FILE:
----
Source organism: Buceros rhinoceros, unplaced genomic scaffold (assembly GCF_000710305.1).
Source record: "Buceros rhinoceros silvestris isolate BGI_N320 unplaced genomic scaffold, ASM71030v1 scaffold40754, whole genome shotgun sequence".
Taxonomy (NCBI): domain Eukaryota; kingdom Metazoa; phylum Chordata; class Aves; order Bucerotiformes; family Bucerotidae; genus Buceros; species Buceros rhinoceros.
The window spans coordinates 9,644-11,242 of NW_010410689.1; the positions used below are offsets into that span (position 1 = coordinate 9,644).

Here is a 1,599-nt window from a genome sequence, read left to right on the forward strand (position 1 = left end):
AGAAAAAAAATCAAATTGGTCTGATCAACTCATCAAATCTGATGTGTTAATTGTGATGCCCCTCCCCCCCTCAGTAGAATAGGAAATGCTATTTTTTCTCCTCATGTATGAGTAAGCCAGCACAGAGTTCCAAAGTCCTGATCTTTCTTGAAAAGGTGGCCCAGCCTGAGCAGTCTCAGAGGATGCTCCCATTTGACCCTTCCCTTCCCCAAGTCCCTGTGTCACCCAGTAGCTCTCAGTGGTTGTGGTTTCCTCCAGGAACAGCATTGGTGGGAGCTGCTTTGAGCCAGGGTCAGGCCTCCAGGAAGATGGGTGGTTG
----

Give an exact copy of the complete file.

Source organism: Buceros rhinoceros, unplaced genomic scaffold (assembly GCF_000710305.1).
Source record: "Buceros rhinoceros silvestris isolate BGI_N320 unplaced genomic scaffold, ASM71030v1 scaffold40754, whole genome shotgun sequence".
Taxonomy (NCBI): domain Eukaryota; kingdom Metazoa; phylum Chordata; class Aves; order Bucerotiformes; family Bucerotidae; genus Buceros; species Buceros rhinoceros.
The window spans coordinates 9,644-11,242 of NW_010410689.1; the positions used below are offsets into that span (position 1 = coordinate 9,644).

Here is a 1,599-nt window from a genome sequence, read left to right on the forward strand (position 1 = left end):
AGAAAAAAAATCAAATTGGTCTGATCAACTCATCAAATCTGATGTGTTAATTGTGATGCCCCTCCCCCCCTCAGTAGAATAGGAAATGCTATTTTTTCTCCTCATGTATGAGTAAGCCAGCACAGAGTTCCAAAGTCCTGATCTTTCTTGAAAAGGTGGCCCAGCCTGAGCAGTCTCAGAGGATGCTCCCATTTGACCCTTCCCTTCCCCAAGTCCCTGTGTCACCCAGTAGCTCTCAGTGGTTGTGGTTTCCTCCAGGAACAGCATTGGTGGGAGCTGCTTTGAGCCAGGGTCAGGCCTCCAGGAAGATGGGTGGTTG